Acquitted narcotics cop to be fired again
Perry Betts, who recently won back his police job through arbitration, failed a drug test, Commissioner Charles Ramsey said.
PERRY BETTS, one of the six Philadelphia Police narcotics officers who recently won back his job after being acquitted in a federal corruption case, is about to be booted from the force again.
Police Commissioner Charles Ramsey told the Daily News on Thursday that Betts will be suspended on Monday for 30 days with the intent to dismiss.
Betts, a law-enforcement source said, failed a drug test that was part of a medical exam required before he could rejoin the force.
Betts tested positive for marijuana, the source said.
"He will not be able to return," Ramsey said. "I'm told he went on vacation and will be back Monday. He will be served on Monday."
John McNesby, the president of the Fraternal Order of Police Lodge No. 5, said the union won't make any attempts to get Betts' job back a second time.
"We're absolutely, positively doing nothing for him," McNesby said. "It is what it is, and levels are what they are. He's no longer going to be a police officer."
Betts and the other former members of his narcotics squad - Thomas Liciardello, Brian Reynolds, Michael Spicer, Linwood Norman and John Speiser - were indicted by the U.S. Attorney's Office last summer on a litany of charges, including robbery, racketeering, conspiracy and falsifying police reports.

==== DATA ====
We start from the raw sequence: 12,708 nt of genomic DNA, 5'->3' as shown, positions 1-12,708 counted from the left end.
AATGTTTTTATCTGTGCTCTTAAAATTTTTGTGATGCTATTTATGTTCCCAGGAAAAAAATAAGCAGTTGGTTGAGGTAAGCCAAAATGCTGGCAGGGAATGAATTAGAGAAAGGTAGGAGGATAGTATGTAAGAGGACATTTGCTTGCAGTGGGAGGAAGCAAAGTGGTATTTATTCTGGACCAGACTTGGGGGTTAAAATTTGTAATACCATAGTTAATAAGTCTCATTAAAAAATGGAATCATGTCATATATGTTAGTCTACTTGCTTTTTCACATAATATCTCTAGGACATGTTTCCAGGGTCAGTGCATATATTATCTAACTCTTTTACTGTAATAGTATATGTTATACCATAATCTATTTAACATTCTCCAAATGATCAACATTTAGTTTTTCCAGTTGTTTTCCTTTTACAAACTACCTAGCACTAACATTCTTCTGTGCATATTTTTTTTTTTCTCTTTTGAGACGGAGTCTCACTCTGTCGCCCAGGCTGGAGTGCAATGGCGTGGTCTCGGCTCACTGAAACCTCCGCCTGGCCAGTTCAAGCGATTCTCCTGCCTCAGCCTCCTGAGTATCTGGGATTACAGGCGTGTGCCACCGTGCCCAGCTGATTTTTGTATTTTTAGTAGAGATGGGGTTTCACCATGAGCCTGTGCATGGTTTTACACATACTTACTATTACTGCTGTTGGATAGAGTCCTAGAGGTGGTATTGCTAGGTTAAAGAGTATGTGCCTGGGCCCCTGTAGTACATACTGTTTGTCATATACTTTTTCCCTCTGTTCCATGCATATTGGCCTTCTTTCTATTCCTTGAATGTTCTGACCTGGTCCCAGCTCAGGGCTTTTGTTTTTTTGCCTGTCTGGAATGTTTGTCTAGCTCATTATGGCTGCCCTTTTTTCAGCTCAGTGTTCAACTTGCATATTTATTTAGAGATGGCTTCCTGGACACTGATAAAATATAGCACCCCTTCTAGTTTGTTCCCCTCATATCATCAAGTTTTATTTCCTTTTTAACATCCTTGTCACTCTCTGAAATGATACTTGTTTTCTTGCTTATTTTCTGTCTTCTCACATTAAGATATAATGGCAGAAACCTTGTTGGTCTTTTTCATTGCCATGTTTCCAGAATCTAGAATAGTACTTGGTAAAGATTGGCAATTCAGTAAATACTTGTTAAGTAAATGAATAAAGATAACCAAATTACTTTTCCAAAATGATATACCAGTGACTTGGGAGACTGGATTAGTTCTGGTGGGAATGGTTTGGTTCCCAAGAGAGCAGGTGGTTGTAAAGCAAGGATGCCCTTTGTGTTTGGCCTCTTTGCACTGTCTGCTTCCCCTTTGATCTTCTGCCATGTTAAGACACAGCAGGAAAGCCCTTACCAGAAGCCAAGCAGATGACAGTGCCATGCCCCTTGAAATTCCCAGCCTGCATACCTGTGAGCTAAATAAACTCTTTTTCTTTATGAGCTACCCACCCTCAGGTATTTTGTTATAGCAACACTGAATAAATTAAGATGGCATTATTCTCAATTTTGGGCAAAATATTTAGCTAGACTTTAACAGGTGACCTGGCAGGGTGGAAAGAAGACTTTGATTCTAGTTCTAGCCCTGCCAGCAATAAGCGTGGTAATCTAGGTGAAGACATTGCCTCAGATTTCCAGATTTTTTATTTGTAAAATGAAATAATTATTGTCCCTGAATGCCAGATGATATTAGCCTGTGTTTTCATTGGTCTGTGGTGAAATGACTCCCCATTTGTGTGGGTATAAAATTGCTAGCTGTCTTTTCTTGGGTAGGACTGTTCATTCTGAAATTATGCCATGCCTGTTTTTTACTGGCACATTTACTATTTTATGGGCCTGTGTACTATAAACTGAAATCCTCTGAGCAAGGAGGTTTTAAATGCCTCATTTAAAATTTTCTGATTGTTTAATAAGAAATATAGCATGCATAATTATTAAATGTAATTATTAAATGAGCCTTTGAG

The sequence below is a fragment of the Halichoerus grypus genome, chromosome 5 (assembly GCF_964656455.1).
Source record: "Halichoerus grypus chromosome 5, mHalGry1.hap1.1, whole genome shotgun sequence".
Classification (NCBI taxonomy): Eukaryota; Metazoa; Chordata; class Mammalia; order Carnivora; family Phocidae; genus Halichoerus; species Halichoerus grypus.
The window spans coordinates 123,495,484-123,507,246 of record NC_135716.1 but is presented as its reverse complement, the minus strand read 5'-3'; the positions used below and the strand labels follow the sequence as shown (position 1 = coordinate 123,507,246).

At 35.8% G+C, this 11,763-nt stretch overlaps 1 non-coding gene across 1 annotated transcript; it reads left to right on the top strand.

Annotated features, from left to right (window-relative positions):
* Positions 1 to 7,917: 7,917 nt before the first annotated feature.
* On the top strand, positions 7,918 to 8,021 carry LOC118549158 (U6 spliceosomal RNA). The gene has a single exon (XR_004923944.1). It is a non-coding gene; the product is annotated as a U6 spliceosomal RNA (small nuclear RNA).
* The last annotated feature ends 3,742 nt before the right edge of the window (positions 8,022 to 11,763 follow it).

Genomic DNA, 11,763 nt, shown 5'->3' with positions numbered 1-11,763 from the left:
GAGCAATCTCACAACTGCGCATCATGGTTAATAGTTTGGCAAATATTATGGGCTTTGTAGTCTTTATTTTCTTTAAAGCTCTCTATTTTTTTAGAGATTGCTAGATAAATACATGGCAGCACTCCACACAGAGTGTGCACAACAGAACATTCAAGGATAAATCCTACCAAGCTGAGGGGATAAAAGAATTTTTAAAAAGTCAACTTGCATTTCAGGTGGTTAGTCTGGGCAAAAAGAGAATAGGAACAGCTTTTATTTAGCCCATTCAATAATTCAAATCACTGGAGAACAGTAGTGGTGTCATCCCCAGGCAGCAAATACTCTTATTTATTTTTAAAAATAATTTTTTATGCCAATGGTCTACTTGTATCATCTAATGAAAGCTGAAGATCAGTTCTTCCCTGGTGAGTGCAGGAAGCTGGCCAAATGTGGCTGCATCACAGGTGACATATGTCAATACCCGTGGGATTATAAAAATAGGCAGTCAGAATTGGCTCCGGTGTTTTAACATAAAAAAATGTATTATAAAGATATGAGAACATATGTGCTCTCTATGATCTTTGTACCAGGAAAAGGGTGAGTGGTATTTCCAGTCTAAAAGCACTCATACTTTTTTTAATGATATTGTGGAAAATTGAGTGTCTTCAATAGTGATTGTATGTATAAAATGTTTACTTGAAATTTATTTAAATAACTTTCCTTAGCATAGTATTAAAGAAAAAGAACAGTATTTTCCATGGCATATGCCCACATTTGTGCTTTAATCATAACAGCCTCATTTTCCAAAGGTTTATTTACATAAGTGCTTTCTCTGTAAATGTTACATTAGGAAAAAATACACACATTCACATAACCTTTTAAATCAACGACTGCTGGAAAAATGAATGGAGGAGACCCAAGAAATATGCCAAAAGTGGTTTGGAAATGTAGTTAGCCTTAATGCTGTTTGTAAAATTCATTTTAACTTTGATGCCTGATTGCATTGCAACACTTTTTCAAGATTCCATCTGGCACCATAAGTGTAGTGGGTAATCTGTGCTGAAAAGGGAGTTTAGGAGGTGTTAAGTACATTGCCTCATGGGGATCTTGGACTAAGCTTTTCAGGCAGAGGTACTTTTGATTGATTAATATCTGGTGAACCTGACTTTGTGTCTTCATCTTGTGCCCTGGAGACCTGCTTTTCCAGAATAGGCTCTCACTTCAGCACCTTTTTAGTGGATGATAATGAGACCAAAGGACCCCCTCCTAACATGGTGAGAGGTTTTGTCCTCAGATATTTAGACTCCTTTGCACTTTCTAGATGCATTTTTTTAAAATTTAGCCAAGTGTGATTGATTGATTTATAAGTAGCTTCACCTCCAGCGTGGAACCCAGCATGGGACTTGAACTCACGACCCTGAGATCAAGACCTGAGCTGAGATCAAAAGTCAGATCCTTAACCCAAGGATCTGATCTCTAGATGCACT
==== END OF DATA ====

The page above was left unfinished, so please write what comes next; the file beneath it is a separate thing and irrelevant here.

Prosecutors alleged that the officers stole nearly $500,000 worth of cash, drugs and belongings from numerous drug dealers over the course of six years.
A jury acquitted the squad in May and the six men regained their jobs on the police force through an arbitrator's ruling last month.
As part of the ruling, they were each awarded a year's worth of back pay, but not allowed to return to narcotics work.
"You would think you would want to come back to work, stay out of the limelight and collect a paycheck," McNesby said. "I honestly can't figure it out."
Betts, 47, had spent 19 years on the force before Ramsey fired him last summer in light of the federal indictment.
The fallout from that case led to the dismissal of more than 400 drug cases. The Daily News reported last month that the city has paid out nearly $800,000 to settle civil lawsuits filed against the officers, who maintained their innocence in the wake of the indictment.
Ramsey said each of the officers was required to undergo physical exams to rejoin the force. Betts' failed drug test came as a shock.
"I have to admit, I was a bit surprised," Ramsey said. "I don't know him personally, but we have to follow our procedures, and that's exactly what we've done here."
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